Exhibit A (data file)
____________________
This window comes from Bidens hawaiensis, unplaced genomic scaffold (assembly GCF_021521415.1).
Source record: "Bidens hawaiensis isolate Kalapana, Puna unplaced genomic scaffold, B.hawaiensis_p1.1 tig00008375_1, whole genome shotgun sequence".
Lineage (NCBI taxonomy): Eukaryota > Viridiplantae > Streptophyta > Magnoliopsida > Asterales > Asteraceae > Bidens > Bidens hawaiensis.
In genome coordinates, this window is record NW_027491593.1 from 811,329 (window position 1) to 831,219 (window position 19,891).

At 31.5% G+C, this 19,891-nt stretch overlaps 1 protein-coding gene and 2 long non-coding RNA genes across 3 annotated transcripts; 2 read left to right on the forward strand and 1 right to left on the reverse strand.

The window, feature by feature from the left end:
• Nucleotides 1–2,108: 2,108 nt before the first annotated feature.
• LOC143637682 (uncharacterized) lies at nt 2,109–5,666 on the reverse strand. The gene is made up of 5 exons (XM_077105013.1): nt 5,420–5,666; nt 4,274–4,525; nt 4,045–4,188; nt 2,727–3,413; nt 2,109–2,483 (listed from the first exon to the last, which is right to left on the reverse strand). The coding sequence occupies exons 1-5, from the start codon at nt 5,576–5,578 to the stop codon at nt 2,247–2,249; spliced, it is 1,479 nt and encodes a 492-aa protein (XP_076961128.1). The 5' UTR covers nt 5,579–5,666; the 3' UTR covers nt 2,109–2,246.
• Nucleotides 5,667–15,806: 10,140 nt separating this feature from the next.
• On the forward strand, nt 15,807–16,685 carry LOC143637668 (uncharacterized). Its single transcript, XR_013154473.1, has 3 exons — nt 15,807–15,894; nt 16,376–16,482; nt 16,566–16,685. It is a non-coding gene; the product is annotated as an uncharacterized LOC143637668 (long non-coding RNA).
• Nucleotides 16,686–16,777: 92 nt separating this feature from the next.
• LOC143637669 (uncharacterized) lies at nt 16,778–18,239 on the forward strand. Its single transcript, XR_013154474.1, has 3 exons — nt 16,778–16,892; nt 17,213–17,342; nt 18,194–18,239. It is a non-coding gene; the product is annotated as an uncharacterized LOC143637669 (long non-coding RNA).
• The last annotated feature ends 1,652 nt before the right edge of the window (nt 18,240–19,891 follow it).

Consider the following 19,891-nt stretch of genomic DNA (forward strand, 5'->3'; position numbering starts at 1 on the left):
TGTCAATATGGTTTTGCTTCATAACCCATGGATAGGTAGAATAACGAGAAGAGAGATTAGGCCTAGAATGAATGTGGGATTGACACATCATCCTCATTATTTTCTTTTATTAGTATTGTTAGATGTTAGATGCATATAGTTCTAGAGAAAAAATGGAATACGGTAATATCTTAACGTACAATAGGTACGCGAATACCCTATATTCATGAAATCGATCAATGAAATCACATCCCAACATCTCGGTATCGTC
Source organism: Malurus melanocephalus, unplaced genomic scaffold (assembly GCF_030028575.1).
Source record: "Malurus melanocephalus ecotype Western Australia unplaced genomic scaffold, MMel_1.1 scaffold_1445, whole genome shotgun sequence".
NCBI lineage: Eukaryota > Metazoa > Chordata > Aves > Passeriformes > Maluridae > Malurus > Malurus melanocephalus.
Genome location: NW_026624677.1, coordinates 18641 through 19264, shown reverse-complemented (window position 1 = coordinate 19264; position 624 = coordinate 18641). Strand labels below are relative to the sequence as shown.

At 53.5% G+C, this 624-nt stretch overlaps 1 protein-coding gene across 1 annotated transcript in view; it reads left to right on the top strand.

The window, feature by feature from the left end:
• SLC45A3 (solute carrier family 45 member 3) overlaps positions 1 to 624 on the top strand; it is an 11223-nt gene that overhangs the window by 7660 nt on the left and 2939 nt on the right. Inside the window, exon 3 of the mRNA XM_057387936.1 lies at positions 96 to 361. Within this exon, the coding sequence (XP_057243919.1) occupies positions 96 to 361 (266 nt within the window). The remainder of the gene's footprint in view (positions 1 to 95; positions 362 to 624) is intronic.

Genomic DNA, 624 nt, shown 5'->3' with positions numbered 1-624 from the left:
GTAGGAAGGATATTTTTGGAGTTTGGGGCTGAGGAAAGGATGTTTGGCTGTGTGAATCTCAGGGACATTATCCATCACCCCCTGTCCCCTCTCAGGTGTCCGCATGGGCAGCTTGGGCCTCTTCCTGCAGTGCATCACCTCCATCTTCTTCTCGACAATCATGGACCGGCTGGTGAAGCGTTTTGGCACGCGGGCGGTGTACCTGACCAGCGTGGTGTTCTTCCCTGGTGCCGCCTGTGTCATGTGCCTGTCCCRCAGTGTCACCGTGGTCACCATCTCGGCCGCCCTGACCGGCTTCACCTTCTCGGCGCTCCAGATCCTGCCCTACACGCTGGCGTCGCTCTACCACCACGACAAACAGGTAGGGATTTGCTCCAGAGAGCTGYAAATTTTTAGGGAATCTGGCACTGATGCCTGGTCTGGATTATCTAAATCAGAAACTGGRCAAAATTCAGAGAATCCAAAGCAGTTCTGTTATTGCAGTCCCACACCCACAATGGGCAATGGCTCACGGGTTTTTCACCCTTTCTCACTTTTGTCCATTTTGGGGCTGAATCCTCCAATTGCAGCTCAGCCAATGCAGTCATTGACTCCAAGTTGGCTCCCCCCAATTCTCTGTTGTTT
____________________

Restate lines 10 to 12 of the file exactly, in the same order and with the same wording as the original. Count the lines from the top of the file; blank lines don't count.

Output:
• On the forward strand, nt 15,807–16,685 carry LOC143637668 (uncharacterized). Its single transcript, XR_013154473.1, has 3 exons — nt 15,807–15,894; nt 16,376–16,482; nt 16,566–16,685. It is a non-coding gene; the product is annotated as an uncharacterized LOC143637668 (long non-coding RNA).
• Nucleotides 16,686–16,777: 92 nt separating this feature from the next.
• LOC143637669 (uncharacterized) lies at nt 16,778–18,239 on the forward strand. Its single transcript, XR_013154474.1, has 3 exons — nt 16,778–16,892; nt 17,213–17,342; nt 18,194–18,239. It is a non-coding gene; the product is annotated as an uncharacterized LOC143637669 (long non-coding RNA).